Heat-transfer phenomena, which cause objects subject to a temperature difference to assume a uniform temperature, are largely divided into thermal conduction, convection, and radiation, depending on the state of the flow path through which heat flows, and other factors. Thermal conduction is a phenomenon whereby heat moves through a solid or stationary gas (or liquid). Thermal conductivity is a property indicating the ease with which heat can move through a solid such as a molded product. Carriers (media) for carrying heat include free electrons, lattice vibration, and molecular vibration. The heat-transfer effect of free electrons is very high, so metals such as aluminum and copper have a high thermal conductivity. On the other hand, plastic materials such as TORELINA™ are insulating materials that do not have free electrons, so have a lower thermal conductivity than metals, and are superior in terms of their thermal insulating properties.
Ⅰ. Measurement of Thermal Conductivity
There are various methods for measuring the thermal conductivity of a solid. They can be classified into steady methods, in which the temperature of the specimen is in a steady state, and whereby the thermal conductivity is determined from the amount (heat flux, W/m2) that moves through a unit cross-section area per unit time, and unsteady methods, in which the thermal conductivity is determined from the rate at which heat is diffused through the specimen (thermal diffusivity, m2･S-1). Recently, unsteady methods, by which measurements can be obtained quickly, are most commonly used. These methods include the laser flash method and the hot disk method. The thermal conductivity can be determined by using the specimen density and the specific heat at the measurement temperature, in addition to the thermal diffusivity determined with an unsteady method, in accordance with Formula 6.1. Usually, thermal conductivity measurement uses a flat plate, so that with a steady method and the laser flash method, the thermal conductivity in the thickness direction can be determined, while with the hot disk method, the thermal conductivity in the planar direction can be determined in addition to that in the thickness direction. There is another method whereby the heat transfer of an actual molded product is checked visually, using thermography, which analyzes the infrared rays emitted from a molded product and this is then expressed on a temperature distribution chart.
Ⅱ. Thermal Conductivity of TORELINA™
The thermal conductivity of TORELINA™ in the thickness direction, as determined with a steady method, is given in Table. 6.3. Reinforced PPS has a higher thermal conductivity than unreinforced PPS. Glass-fiber and mineral-filler reinforcements have a higher thermal conductivity than the PPS polymer, so the thermal conductivity differs depending on the type and content of the reinforcement added.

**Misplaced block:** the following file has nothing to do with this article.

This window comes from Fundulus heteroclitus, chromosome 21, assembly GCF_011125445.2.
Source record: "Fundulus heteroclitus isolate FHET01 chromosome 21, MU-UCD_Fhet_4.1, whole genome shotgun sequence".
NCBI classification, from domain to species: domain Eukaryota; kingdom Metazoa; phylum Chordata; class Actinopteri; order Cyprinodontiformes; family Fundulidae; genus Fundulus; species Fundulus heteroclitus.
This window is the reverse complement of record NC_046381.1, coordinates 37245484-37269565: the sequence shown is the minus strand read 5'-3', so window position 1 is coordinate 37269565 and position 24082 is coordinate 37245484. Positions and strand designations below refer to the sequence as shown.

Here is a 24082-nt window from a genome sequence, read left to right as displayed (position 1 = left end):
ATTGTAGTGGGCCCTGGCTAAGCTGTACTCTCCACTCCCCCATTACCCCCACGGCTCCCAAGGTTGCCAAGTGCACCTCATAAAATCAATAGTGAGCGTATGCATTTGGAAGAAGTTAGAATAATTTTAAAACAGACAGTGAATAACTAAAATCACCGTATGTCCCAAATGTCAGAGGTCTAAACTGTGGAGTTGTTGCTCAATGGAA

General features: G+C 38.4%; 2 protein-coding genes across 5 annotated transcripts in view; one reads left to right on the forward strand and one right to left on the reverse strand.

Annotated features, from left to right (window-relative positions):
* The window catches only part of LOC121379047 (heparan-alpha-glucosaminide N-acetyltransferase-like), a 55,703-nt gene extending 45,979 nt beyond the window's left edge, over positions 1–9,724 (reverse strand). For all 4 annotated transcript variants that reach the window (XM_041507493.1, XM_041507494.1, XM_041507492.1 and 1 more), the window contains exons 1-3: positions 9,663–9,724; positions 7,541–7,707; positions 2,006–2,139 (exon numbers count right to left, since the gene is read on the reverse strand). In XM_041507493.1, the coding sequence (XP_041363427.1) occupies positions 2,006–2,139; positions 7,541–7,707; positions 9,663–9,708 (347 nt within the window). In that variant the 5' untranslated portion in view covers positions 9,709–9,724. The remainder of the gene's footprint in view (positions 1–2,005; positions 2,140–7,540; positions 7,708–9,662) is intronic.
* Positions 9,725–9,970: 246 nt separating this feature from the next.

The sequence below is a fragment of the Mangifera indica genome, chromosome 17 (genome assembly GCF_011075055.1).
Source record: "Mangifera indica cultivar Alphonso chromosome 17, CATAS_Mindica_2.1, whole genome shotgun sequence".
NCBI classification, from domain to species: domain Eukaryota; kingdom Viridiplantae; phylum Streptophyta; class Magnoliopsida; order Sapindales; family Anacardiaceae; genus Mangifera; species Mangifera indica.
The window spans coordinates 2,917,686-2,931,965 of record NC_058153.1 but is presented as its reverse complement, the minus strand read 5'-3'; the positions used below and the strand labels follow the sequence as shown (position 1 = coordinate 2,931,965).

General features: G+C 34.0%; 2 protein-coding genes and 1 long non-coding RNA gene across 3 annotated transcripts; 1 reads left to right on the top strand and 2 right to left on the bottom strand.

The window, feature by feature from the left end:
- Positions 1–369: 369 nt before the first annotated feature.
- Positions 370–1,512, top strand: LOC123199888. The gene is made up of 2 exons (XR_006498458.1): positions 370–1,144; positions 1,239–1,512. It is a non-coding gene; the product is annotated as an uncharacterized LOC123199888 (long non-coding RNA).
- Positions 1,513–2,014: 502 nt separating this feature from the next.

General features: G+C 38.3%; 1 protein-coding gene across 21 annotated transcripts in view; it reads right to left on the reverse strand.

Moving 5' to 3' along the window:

Table. 6.3 Thermal conductivity of TORELINA™ (steady method, 80℃)
|Item||Units||Glass fiber reinforced||Glass + filler reinforced||Elastomer improvement||Unreinforced|
Ⅲ. Highly Thermal Conductive PPS
Highly thermal conductive PPS is suitable for prolonging the lives of electric and electronic parts such as LED lighting systems and for heat radiation design for purposes such as energy loss reductions for windings used in car motors. TORELINA™ offers a lineup of TORELINA™ H501B, an electroconductive type for which the thermal conductivity is improved drastically relative to a conventional PPS, and H718LB, which maintains its insulating properties. (Table. 6.4)
Table. 6.4 Highly thermal conductive PPS (23℃)
|Item||Measurement direction||Units||Glass fiber reinforced||High-filler||Highly thermal conductive PPS||Measurement method|
|Insulating type||Electroconductive type|
|Thermal conductivity||Planar direction||W/m・K||0.4||0.7||1.0||10.0||Hot disk method|
Fig. 6.7 Thermography analysis
In thermal analysis using thermography (Fig. 6.7), a heat source (3.4 W) is placed at the center of a flat plate (80 × 80 × 3 mm t), and observation is performed from the opposite side. Fig. 6.8 compares the temperature distribution charts obtained when a general glass fiber reinforced PPS grade (A504X90) and highly thermal conductive PPS grades (H501B and H718LB) are heated for five minutes. It can be seen that, for the glass fiber reinforced PPS grade, which has a low thermal conductivity, it is hard for the heat to diffuse from the heat source, thus forming a hot spot, whereas for the highly thermal conductive PPS grades, the heat diffuses to the surroundings, thereby limiting the size of the hot spot.
Fig. 6.8 Temperature distribution of highly thermal conductive PPS grades (thermography)